RAF’s Historic Sub-hunters Receive First Poseidon
The RAF’s premiere anti-submarine squadron has taken delivery of the first of nine P-8 Poseidon MRA.1s. The maritime patrol aircraft, ZP801 ‘Pride of Moray’, was flown from the Boeing plant in Seattle to Naval Air Station Jacksonville, Florida on October 30, where it was formally transferred to 120 (CXX) Squadron, RAF.
RAF personnel are currently based at Jacksonville to train on the new aircraft, while British crews have also been embedded within Australian, Canadian, New Zealand, and American squadrons to hone their skills on maritime patrol aircraft.
Described by the Chief of the Air Staff as “game-changing”, the state-of-the-art submarine hunters fill a capability gap left by the controversial scrapping of the Nimrod MRA.4 and early retirement of the fabled MR.2 variant in 2010. The first aircraft in the £3bn fleet will arrive at a refurbished RAF Lossiemouth in early 2020, with the entire fleet slated to be based there with 120 Squadron (and later 201 Squadron) by November 2021.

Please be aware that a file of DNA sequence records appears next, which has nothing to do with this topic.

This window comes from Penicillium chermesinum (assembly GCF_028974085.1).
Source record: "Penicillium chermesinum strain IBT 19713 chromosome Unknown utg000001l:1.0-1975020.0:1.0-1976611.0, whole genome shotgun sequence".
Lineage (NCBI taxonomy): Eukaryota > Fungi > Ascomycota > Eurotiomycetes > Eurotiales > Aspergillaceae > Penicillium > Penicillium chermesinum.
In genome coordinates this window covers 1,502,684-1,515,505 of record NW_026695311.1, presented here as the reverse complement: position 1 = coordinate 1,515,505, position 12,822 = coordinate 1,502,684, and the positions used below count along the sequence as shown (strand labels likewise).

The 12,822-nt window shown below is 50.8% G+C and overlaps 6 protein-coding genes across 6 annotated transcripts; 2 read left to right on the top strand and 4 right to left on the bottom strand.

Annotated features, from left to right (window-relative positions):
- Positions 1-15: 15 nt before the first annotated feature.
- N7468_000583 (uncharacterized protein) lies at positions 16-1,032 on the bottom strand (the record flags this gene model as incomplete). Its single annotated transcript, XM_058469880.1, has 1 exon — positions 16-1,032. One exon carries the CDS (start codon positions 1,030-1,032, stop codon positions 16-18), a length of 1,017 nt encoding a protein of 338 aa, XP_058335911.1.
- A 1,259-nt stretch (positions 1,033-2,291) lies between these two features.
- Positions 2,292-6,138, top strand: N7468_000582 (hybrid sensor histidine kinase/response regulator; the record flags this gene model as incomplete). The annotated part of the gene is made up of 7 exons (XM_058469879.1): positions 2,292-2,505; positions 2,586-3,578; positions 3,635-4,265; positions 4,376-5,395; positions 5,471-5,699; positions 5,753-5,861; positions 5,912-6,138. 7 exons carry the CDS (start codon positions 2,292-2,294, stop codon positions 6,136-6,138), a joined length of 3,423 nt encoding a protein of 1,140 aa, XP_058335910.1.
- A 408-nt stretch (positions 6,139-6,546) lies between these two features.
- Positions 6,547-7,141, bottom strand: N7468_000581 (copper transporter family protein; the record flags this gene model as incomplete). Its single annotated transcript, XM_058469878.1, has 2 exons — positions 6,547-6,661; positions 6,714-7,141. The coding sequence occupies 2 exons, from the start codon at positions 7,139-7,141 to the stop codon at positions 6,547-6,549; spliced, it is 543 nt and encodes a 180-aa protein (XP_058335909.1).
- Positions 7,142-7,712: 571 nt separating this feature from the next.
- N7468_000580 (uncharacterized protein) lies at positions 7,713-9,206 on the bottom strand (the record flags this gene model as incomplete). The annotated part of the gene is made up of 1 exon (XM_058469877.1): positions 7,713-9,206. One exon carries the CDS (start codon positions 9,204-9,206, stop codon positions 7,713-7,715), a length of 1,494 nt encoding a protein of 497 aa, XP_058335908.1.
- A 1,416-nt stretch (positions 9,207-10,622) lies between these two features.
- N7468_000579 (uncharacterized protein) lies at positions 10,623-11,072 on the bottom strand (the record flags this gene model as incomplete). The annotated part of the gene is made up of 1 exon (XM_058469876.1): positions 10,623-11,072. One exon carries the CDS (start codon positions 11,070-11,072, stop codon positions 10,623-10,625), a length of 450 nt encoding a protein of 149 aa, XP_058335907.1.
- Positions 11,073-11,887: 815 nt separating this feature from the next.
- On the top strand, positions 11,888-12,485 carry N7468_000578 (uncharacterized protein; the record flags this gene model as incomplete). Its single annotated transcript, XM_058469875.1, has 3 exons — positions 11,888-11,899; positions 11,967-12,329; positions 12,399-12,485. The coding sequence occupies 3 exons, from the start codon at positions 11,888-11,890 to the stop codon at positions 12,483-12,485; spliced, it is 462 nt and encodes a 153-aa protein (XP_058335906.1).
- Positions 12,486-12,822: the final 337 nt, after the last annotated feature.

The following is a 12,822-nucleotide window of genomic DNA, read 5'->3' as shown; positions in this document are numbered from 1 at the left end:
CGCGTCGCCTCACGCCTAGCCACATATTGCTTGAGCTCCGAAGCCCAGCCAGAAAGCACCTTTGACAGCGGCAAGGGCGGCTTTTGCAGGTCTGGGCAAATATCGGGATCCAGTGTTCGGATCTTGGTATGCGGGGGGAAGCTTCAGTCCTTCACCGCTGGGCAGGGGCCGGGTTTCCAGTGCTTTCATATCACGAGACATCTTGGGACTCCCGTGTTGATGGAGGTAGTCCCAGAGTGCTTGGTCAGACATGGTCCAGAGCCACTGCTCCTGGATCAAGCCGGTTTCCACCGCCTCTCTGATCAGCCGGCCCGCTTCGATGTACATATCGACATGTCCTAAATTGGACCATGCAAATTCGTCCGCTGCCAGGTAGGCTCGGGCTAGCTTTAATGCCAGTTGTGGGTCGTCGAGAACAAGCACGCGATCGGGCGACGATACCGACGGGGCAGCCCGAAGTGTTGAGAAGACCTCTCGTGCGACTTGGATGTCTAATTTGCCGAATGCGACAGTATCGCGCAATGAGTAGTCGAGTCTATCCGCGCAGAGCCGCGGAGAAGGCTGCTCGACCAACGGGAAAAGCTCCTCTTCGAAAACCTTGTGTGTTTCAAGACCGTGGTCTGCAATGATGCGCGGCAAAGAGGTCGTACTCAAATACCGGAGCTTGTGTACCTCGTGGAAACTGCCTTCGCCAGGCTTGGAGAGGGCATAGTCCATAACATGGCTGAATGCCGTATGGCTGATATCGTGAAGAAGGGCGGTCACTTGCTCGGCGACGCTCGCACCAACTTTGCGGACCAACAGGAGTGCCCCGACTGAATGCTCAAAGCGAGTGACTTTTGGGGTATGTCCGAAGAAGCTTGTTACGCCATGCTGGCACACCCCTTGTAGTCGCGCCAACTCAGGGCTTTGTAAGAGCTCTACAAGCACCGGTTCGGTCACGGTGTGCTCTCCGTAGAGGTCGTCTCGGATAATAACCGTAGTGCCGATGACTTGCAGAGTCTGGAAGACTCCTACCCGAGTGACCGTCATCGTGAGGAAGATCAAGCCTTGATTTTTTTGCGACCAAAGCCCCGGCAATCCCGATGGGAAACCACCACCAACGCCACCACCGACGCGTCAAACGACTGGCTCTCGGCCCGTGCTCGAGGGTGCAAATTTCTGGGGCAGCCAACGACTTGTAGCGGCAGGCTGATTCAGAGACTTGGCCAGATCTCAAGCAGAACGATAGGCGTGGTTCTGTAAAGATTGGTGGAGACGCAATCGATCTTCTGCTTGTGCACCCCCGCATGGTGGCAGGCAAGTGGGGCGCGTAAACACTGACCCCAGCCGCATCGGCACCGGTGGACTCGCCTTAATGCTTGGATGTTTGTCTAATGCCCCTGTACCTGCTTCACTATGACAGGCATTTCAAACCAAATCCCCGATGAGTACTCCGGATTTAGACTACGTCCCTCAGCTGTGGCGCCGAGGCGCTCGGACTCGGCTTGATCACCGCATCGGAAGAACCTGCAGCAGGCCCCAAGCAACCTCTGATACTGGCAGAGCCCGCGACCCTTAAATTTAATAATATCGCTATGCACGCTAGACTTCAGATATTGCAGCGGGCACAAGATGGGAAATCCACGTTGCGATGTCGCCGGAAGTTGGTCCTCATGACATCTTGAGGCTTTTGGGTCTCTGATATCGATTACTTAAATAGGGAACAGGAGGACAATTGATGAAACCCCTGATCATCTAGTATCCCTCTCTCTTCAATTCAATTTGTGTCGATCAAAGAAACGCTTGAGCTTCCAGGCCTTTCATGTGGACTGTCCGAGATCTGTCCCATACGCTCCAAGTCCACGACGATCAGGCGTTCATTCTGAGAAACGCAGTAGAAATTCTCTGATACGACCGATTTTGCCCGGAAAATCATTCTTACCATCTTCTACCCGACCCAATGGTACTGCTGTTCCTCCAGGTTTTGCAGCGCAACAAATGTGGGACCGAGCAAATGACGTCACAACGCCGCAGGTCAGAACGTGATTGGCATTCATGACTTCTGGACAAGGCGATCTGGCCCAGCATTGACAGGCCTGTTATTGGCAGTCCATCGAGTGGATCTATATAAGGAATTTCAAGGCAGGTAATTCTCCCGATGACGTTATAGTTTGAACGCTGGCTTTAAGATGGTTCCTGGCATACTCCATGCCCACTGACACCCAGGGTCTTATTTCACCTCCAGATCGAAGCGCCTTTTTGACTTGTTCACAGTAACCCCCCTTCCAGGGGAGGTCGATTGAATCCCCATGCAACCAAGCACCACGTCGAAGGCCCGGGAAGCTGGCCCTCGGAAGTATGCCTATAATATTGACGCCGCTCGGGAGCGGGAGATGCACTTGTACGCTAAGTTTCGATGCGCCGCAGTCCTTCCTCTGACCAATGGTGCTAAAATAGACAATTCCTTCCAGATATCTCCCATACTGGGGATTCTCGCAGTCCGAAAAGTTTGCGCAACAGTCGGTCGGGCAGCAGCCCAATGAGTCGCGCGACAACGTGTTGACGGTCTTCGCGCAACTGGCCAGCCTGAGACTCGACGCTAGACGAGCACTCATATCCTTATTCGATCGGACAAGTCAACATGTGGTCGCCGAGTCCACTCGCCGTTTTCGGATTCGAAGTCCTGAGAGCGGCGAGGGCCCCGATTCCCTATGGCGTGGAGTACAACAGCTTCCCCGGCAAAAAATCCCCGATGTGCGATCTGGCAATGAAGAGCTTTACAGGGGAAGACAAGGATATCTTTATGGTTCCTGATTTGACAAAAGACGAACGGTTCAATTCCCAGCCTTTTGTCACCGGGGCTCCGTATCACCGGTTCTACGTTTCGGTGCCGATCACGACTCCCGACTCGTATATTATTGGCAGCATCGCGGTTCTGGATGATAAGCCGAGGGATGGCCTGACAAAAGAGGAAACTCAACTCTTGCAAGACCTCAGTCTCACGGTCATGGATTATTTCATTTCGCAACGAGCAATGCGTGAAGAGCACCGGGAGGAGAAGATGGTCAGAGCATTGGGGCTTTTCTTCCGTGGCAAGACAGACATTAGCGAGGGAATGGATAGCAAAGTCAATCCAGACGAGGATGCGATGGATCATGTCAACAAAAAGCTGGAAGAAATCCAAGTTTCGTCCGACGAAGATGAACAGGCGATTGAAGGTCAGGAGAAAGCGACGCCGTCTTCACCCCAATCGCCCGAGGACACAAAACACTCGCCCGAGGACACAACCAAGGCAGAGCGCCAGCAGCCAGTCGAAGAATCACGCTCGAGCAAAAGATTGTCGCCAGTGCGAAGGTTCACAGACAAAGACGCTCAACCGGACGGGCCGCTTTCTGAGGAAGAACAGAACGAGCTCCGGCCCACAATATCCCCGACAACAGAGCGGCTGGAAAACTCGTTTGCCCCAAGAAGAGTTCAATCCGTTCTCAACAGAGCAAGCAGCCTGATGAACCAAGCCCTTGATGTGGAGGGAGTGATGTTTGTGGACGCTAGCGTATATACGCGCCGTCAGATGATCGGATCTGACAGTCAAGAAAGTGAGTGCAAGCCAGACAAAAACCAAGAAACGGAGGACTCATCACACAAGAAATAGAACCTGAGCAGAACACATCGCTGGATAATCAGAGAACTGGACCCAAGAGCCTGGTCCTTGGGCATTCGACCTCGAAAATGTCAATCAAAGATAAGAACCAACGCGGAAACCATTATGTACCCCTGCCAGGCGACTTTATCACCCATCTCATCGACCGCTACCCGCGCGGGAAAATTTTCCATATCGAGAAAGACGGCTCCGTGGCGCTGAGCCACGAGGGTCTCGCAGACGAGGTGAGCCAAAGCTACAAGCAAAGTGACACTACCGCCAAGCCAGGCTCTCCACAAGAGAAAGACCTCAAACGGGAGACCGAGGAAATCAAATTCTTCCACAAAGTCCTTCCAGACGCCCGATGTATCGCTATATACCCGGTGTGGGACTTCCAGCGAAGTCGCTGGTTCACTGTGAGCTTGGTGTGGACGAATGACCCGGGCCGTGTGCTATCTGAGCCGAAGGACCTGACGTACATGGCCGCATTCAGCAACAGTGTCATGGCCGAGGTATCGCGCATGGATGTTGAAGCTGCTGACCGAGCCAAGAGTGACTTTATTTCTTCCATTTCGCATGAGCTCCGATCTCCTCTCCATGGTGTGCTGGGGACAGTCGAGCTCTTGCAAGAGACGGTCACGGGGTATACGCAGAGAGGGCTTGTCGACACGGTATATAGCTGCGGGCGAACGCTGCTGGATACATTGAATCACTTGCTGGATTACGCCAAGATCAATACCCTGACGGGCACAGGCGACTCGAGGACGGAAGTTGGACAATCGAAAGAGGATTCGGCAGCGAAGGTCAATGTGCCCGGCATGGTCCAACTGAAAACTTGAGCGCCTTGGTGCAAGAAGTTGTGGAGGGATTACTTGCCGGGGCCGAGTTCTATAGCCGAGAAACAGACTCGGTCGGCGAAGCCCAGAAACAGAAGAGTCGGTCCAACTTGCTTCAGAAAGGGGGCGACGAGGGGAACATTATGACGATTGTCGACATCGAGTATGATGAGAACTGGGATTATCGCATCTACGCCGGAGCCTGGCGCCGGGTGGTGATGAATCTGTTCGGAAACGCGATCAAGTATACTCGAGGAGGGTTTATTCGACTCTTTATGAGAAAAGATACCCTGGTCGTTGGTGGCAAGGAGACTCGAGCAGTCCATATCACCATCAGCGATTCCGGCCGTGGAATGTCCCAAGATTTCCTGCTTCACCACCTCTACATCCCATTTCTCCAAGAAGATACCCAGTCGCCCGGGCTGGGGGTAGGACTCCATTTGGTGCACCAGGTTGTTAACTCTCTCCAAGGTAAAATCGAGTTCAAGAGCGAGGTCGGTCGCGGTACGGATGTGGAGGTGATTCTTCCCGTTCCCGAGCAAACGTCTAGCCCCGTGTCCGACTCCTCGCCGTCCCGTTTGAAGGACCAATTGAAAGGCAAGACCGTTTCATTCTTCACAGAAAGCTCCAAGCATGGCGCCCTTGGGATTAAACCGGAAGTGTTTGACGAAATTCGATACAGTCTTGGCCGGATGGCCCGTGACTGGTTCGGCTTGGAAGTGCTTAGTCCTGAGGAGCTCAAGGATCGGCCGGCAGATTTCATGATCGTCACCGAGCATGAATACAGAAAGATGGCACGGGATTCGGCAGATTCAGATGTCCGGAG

With the motto ‘Endurance’ emblazoned on its badge, 120 has a strong history in the anti-submarine role. During the Battle of the Atlantic and later in RAF operations to protect the Normandy invasion fleet, 120 squadron became the RAF’s leading anti-submarine squadron, sinking 14 U-boats and assisting in the destruction of or damaging 11 more. It operated VLR (very long-range) Liberator Mk.Is and Mk.IIIs before adopting the Lancaster GR.3 post-war.
The Squadron transitioned to Shackletons in 1951 and, from 1970, the squadron spent the next 40 years operating the Nimrod. It flew the MR.2 variant in both Gulf Wars and during the Falklands Conflict.
Intended to operate on lengthy, high-endurance sorties, the P-8 will, like its predecessors the Nimrod and Shackleton, complete maritime patrol and intelligence gathering taskings. It is a primary role that includes protecting the Royal Navy’s Vanguard-class submarines – the launch platform for Britain’s continuous-at-sea nuclear deterrence.
The aircraft uses an array of powerful sensors and high-resolution mapping to locate threats and can also carry up to 129 sonobuoys. These air-dropped devices survey their surroundings to pinpoint the location of a potential undersea aggressor and relay that information to the aircraft.
If required, the Poseidon can engage the contact using Harpoon anti-ship missiles and Mk.54 torpedoes against surface targets and submarines respectively. ∎Back to News